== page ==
Half Right

I have a dilemma.

Last week I asked for feedback on this series. To date, only one reader has responded to that request. (No biggie. I know everyone’s busy.) The evaluation was not positive. Mostly, it had to do with the tone of the stories and the focus of the characters. Both Harkins and Carter can be quite crude. That was part of it, but point-of-view was also an issue in this reader’s assessment.

While I’m writing from specific characters’ perspectives, the narrative is all third person limited. I tend to like that approach. The downside, however, is that in cases like this it can be a bit harder to separate my voice from the character’s voice. My test reader felt like perhaps I have taken on an angrier, crasser style, especially given the kinds of things on which Carter and Harkins tend to focus.

That makes sense. Even though the narrative isn’t in first person, I would say I’m speaking on behalf of the character from whose point of view I’m writing. If the exposition is rough around the edges or even offensive, it’s because the characters, themselves, are. I don’t particularly like Carter or Harkins, and I don’t expect the reader to, either.

The line I’m trying to walk is a tough one. I don’t want to lose readers because the characters and/or narrative hold no appeal, but I don’t want to pull a bait-and-switch, either. These are not good people. That’s part of the point. How do I convey that, showcasing their flaws without apology, without pushing the reader away?

I’m open to feedback, either to the general question or in regard to this series, specifically. If you’re reading it, as I know some are, and you don’t like it, tell me. Tell me it’s awful. Tell me it lacks heart. Tell me you’re offended, put off, or just plain bored. Give me your candid opinion. Just do me a favor and also tell me why you feel that way. If the story is broken, I want to fix it, but I can only do that if I know the nature of the malfunction.

Click here if you’d like to read this series from the beginning. The posts will display in order, starting with the first, so you can enjoy them in order. And if you have any feedback, lay it on me in the comments.

half right

“Am I really the only one who smells a set-up?”

She looks to Carter first. She’d pegged her as the smarter of the two. If either is likely to agree, it’s her. It’s hard to tell–the woman has a grade-A poker face–but it looks like she sees the distinct possibility. Then the trainee turns to Harkins. He looks positively scared. Good. They both get it.

“Doesn’t matter,” Carter says. “We have orders, as do you. Keep your mouth shut and stay out of the way.”


“She has a point,” Harkins says.

Carter rolls her eyes. “We’re not discussing this. We’re doing it.”

“Hold up.” It’s Masters. He’s eyeing the trainee in the rearview mirror. “The kid may be on to something. And no, I’m not saying we should bail. I’m just saying it bears consideration.”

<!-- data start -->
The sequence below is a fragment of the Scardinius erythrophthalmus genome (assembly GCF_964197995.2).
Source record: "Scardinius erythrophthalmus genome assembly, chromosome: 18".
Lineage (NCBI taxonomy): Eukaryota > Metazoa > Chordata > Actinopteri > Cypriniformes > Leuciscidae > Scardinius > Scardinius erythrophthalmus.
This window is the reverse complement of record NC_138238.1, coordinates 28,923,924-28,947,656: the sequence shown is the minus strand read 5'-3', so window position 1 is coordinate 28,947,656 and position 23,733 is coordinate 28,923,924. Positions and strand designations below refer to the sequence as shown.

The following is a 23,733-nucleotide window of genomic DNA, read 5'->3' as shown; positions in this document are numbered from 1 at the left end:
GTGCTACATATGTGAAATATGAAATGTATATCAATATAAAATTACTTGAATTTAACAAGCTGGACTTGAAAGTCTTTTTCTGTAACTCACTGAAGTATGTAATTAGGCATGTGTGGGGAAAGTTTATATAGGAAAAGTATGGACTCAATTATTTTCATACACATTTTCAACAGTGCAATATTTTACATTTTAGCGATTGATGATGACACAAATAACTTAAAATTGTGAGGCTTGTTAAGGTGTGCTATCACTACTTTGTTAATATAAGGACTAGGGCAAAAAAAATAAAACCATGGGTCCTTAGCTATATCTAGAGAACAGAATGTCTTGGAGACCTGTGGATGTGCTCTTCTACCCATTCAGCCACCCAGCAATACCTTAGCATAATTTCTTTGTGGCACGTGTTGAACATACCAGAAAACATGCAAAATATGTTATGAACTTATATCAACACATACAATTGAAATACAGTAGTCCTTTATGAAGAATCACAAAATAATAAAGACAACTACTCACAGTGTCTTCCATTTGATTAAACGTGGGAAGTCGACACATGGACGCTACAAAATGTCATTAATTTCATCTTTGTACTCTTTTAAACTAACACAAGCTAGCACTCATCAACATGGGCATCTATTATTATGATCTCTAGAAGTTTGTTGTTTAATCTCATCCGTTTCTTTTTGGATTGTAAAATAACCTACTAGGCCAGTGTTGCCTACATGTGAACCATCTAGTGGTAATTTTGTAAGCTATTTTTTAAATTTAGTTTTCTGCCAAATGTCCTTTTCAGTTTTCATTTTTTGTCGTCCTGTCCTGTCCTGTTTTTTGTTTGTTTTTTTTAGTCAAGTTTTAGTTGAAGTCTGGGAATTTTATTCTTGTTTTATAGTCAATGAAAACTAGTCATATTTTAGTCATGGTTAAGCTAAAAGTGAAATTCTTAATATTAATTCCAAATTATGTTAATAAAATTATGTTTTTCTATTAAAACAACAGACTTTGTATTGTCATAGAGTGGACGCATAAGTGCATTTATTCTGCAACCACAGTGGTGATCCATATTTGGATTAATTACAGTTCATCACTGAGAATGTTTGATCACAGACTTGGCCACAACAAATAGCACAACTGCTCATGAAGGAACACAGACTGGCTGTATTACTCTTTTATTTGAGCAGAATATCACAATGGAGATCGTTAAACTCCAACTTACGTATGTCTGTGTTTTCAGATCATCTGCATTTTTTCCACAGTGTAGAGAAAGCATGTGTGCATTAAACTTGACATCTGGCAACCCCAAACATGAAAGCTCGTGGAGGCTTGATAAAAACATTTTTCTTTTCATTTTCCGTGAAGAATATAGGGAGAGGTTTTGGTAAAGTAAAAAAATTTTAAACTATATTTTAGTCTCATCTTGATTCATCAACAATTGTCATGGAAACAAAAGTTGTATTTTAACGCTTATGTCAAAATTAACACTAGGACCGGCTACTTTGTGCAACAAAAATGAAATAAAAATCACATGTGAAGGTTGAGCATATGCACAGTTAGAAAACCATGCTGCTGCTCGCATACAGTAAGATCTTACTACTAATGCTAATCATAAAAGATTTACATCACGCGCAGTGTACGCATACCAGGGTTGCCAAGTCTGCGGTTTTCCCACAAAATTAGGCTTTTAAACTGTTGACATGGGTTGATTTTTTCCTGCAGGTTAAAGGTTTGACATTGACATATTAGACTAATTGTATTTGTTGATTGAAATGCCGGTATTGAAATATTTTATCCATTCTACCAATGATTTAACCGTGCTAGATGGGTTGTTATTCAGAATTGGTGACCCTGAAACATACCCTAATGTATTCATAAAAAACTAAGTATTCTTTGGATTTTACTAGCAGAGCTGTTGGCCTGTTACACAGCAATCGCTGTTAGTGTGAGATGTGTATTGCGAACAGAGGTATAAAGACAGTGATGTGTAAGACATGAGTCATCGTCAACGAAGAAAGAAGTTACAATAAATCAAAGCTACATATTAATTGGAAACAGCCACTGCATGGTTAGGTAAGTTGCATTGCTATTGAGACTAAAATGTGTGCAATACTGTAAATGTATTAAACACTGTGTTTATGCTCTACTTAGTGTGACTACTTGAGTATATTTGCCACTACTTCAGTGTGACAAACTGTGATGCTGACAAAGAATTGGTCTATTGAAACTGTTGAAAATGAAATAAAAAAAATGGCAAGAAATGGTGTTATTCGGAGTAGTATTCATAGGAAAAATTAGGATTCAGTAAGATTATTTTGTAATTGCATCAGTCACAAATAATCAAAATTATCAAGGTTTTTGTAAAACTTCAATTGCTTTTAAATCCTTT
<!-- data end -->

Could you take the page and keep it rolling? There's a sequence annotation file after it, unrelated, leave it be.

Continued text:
Carter looks smug, but she takes her hand off the door handle and settles back into her seat. “It’s been considered. Like I told Jefferies, the vamp is just toying with us. He’s arrogant. Cocky. They all are.”

“I get that,” Masters says. “And you’re right. Blood suckers tend to be pretty full of themselves. But you have to admit he’s being fairly brazen, even for one of them. I mean, there’s an alley behind his house. Why come and go through the front door? He’s making a show of it.”

Carter shrugs. “We discussed all of this during mish-prep. It’s not a factor. We have a solid entry point, and we can easily retreat if we run into trouble. The sun is more than enough cover. All three of us are armed. Even if he has friends in there–which is doubtful as the surveillance team never saw anyone else enter or exit–we’ll be fine.”

“So, the surveillance team was watching both entrances?” the trainee asks. All three of the veterans turn toward her. “The front and back doors. They weren’t lulled into a lazy approach by his showmanship? There’s no chance he was intentionally creating a distraction?”

“Huh.” Masters is chewing on that.

“I don’t like this,” Harkins says.

“For fuck’s sake, you never like it, Harkins. We’re going in. I’m not running back to Jefferies with my tail tucked between my legs because our trainee has a paranoid theory.”

“There’s precedent,” Harkins says. “It’s well within protocol to postpone an operation if we acquire new intel.”

Carter twists in her seat, her eyes on fire. She lays into Harkins. “We don’t have new intel! We have an imaginative trainee who doesn’t know how to keep her fucking mouth shut! We already knew everything she’s pointed out. She was in the room when we talked to Jefferies about it. It’s not like she’s even coming up with original stuff. She’s just throwing a wrench in the works, and why wouldn’t she? This is her first mission. She’s probably scared shitless. We’re not putting off the mission because she’s got cold feet.”

The trainee looks at Carter. When she speaks, there’s not a hint of anger or fear in her voice. Quite the opposite. “I’m not scared. I’ve seen worse than you. I can hold my own. I am, however, questioning the logic of knowingly walking into a trap. You keep saying vamps are cocky. With all due respect, which frankly isn’t much, you’re the one who seems to think she’s unstoppable. ‘Pride goeth before destruction,’ Operative Carter.”

Carter’s nostrils flare.

“I’m going in,” she says. “Come with me or answer for insubordination. That goes for you, too, Harkins.” With that, Carter opens the van’s door and steps outside.

If the trainee is nervous, she doesn’t show it. She merely shrugs and follows. Harkins is a little slower, but he joins, as well. They make their way across the asphalt, rounding the side of the house and coming up on their entry point.

“A quick in and out” Jefferies had called it back in mish-prep. He was half right.